Challenges of Sheltering Animals During Disasters: The Need For Standardized Reporting
By Chelsea Person, CHHS Extern
After attending the 2013 National Alliance of State Animal and Agricultural Emergency Programs (NASAAEP) Animals in Disaster Summit, I am glad to see there are many resources for animals during disasters. However, I learned that one of the largest draw-backs this area of emergency management still faces today is the lack of awareness about available resources and a simple, coordinated reporting system for states to take advantage of these resources.
When Hurricane Katrina struck the gulf coast in 2005, the need for emergency plans addressing pets came to light. Many people refused to evacuate because emergency shelters were not pet friendly. This lead to the loss of human and animal life as people stayed behind with their pets, or painstakingly abandoned them. It also placed first responders at increased risks when returning to unsafe areas to rescue people and their pets.
In response, Congress passed the Pets Evacuation and Transportation Standards (PETS) Act in 2006. The PETS Act ensures that State and local emergency preparedness operational plans address the needs of individuals with household pets and service animals.
Emergency Support Functions (ESFs) provide the structure for coordinating Federal interagency support during a disaster. As a result of the PETS Act, Emergency Support Function (ESF) 6 was amended to include “emergency services for household pets and services animals.” ESF 11 also covers emergency services for household pets in connection with ESF 6. ESF 11 is also associated with protecting livestock animals because it deals with maintaining the health of the food supply.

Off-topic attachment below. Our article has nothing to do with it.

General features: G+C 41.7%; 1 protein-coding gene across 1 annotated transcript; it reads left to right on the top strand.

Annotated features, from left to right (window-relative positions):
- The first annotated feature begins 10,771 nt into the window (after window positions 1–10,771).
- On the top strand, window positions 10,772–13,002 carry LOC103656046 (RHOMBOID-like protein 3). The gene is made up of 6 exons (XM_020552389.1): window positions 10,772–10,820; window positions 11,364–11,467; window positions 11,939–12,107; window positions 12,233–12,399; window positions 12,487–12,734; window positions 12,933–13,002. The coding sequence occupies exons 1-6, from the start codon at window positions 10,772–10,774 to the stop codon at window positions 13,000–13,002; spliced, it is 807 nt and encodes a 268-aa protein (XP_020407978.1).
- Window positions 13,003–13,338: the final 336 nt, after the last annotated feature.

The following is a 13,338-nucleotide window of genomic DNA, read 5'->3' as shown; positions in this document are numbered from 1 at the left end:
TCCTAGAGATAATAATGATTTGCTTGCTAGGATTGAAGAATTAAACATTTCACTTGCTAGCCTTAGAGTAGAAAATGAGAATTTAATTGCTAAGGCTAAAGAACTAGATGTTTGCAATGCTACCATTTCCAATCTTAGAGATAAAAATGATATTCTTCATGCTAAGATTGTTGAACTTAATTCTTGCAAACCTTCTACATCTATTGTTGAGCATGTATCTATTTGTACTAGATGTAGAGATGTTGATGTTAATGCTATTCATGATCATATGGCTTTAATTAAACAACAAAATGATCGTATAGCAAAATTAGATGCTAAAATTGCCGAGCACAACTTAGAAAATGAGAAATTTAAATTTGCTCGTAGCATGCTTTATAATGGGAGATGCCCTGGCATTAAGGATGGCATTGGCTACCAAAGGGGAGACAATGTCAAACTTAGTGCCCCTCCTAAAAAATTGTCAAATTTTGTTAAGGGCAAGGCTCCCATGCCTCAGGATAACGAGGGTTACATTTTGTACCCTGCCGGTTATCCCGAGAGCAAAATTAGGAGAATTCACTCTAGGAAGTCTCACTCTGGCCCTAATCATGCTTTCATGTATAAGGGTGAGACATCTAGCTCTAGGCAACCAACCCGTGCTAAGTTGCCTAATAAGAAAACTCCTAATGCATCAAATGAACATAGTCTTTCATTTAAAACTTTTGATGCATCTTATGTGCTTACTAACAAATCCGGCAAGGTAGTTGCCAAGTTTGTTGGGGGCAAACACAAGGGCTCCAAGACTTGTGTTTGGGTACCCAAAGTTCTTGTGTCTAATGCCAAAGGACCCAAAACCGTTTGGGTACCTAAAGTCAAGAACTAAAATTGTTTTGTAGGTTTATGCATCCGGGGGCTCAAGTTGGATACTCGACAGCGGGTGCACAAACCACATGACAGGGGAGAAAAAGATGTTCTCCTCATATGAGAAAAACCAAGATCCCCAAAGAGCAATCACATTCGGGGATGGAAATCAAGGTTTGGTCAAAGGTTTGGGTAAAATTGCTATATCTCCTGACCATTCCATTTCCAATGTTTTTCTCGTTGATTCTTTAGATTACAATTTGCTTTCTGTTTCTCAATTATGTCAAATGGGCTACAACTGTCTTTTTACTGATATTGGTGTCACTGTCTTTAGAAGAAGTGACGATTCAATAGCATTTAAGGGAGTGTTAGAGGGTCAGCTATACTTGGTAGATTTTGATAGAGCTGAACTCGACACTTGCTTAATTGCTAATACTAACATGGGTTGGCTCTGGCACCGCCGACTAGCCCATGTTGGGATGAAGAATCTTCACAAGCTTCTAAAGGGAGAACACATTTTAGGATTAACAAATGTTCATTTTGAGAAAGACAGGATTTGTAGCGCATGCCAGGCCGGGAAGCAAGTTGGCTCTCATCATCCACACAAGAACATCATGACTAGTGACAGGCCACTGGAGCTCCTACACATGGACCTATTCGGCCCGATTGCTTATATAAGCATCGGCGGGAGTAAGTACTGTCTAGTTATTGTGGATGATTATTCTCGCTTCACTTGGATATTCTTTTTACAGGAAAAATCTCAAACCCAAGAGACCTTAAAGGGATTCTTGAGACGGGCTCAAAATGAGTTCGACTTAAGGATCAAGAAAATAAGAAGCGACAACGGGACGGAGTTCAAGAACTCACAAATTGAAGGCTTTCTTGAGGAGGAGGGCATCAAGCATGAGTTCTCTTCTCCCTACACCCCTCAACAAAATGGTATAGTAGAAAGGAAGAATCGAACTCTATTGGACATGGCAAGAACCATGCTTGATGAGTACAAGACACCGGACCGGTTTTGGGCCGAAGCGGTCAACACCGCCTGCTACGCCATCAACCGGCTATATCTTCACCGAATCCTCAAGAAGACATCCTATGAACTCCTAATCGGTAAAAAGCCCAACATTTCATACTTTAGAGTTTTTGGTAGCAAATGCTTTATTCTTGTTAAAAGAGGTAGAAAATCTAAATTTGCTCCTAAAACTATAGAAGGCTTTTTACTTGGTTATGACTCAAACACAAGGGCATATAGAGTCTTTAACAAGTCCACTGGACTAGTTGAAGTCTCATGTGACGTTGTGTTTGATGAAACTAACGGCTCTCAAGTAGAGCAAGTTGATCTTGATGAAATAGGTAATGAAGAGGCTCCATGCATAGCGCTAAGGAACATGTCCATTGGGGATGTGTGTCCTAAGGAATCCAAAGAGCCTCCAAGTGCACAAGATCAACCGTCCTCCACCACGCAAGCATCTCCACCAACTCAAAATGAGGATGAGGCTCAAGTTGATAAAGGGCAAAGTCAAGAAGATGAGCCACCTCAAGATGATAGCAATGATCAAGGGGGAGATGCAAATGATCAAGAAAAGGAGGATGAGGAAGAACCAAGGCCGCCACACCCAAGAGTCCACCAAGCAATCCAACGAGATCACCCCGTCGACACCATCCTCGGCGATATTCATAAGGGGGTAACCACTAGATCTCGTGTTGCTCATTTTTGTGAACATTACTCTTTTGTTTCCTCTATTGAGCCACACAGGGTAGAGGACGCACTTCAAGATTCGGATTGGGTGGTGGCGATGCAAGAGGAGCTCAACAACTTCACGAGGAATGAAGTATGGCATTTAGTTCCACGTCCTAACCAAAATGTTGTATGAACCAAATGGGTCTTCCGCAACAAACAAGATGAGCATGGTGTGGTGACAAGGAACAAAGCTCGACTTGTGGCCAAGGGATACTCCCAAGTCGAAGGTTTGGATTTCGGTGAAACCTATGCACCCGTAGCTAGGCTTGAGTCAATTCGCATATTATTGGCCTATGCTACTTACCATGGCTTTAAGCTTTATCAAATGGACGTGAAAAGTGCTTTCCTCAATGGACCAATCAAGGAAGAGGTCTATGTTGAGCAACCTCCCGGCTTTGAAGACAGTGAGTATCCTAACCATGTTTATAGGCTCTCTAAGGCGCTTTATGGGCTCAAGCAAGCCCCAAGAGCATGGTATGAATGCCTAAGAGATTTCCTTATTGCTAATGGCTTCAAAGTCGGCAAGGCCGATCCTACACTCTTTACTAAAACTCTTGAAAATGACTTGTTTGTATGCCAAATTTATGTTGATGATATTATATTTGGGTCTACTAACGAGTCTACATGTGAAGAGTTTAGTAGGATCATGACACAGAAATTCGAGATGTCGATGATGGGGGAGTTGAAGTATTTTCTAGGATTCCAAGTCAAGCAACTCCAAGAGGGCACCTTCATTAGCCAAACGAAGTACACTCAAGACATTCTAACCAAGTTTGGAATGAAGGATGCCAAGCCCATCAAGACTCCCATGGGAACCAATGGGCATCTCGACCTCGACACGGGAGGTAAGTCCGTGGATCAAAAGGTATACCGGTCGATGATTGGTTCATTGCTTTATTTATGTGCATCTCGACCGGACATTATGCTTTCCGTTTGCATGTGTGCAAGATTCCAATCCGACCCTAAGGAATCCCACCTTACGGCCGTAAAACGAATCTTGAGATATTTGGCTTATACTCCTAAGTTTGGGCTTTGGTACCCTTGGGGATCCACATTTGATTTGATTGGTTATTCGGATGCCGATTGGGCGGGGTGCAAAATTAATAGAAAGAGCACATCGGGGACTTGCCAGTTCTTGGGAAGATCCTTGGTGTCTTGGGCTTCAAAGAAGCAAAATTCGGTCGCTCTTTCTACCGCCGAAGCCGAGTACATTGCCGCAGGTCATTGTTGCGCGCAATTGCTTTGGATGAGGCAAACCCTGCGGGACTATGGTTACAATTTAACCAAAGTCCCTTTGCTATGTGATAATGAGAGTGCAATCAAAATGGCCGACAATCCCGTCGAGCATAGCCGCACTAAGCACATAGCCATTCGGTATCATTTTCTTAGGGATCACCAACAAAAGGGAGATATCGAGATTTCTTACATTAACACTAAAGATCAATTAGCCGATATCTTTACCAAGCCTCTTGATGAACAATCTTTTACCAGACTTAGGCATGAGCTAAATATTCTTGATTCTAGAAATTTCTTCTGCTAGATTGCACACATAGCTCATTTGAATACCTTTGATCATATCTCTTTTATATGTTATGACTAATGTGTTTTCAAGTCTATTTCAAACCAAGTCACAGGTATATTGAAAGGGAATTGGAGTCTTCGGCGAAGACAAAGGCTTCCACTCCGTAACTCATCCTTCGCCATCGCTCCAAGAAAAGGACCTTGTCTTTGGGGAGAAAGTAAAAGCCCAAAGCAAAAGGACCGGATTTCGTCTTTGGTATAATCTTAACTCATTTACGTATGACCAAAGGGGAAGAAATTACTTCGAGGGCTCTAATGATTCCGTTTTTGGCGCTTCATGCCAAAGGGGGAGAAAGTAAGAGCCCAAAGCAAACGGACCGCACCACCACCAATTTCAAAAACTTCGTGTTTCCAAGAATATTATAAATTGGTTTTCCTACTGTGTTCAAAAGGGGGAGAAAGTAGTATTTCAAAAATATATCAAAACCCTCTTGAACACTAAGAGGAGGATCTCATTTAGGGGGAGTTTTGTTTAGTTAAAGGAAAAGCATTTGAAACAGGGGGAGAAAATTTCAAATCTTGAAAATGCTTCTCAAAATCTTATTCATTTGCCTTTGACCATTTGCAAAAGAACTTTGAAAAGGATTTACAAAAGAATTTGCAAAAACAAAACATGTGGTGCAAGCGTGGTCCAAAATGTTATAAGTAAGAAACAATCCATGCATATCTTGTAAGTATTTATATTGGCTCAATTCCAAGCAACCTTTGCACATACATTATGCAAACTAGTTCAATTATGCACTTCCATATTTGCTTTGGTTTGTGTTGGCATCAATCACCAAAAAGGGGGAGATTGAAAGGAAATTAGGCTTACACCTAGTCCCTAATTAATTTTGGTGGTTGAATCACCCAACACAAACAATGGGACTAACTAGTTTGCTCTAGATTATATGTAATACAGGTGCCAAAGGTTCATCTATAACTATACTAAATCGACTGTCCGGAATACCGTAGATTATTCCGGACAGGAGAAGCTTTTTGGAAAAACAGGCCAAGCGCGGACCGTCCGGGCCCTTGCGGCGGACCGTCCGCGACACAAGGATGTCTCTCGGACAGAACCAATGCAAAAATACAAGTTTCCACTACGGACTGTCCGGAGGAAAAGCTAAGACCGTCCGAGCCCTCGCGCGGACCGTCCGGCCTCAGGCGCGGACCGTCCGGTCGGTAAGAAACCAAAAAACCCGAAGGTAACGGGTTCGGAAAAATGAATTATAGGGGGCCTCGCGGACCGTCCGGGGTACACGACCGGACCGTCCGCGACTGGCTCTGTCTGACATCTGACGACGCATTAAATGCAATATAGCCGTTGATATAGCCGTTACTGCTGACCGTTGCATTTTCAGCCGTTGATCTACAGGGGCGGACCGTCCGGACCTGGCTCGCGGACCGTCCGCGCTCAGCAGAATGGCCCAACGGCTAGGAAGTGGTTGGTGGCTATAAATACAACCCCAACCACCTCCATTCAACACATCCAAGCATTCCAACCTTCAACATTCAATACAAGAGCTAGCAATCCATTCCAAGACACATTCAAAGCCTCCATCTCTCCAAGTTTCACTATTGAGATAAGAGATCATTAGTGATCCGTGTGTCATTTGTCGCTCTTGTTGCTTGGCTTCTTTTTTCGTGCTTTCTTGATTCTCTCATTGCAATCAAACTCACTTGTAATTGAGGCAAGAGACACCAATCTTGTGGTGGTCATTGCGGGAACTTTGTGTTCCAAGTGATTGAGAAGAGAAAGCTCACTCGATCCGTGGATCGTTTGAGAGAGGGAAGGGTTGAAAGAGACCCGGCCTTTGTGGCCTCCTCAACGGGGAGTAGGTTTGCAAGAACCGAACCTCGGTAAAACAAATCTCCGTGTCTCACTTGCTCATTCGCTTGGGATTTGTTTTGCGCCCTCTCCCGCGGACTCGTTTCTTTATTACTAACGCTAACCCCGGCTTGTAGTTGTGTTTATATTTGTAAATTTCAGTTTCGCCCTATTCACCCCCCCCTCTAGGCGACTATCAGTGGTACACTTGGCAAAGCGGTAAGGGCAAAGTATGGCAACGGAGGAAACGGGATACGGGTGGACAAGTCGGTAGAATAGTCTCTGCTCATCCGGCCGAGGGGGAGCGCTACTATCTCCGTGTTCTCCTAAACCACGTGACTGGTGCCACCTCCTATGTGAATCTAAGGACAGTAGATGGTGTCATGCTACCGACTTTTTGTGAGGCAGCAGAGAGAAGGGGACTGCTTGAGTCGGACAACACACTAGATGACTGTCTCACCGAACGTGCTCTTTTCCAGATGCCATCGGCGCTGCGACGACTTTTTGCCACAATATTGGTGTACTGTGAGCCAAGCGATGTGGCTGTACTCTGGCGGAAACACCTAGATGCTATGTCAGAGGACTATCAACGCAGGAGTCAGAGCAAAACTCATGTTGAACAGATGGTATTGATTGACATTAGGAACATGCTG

Although inclusion of animals in the PETS Act and National Response Framework has resulted in increasing recognition of the need for pet supplies and resources, and has led to the creation of disaster plans for certain facilities in order to receive federal funding, reporting efforts to request resources and inform staff at the National Response Coordination Center (NRCC) is still an issue.
When the NRCC is activated for a disaster, the agencies responsible for the safety and well-being of pets under the ESF guidelines are supposed to help coordinate response and allocate resources where needed. They cannot effectively do that if states fail to report to them, or report to them in haphazard and ambiguous ways. The lack of standardized reporting has led to the distribution of inadequate amounts and incorrect types of resources needed to effectively respond to animal needs during a disaster.
The goal of the NASAAEP Summit was to gather organizations that respond to animals in disasters and organize them into Best Practice Working Groups. These groups would then brainstorm and create whitepapers on the best practices for a variety of topics relating to animals in disasters.
The Reporting Best Practice Working Group evaluated the different types of reporting currently used, and how to better structure forms to get the best information. The group evaluated the need for web, paper, and mobile reporting mechanisms. Many states find reporting burdensome to do during an incident, especially if they are without power. However, reporting is a necessary evil in order to receive necessary supplies. Simple things like check boxes and drop down menus instead of blank fields on a form could lead to significantly more accurate information, and a better incident response.
This group is taking a needed first step towards addressing reporting functions when it comes to allocating resources for household pets leading up to, during, and after a disaster. Tackling the reporting issue will not only lead to better responses for animals, but could also lead to safer situations and a faster recovery for pet owners. Ultimately, better information will lead to better coordination of resources.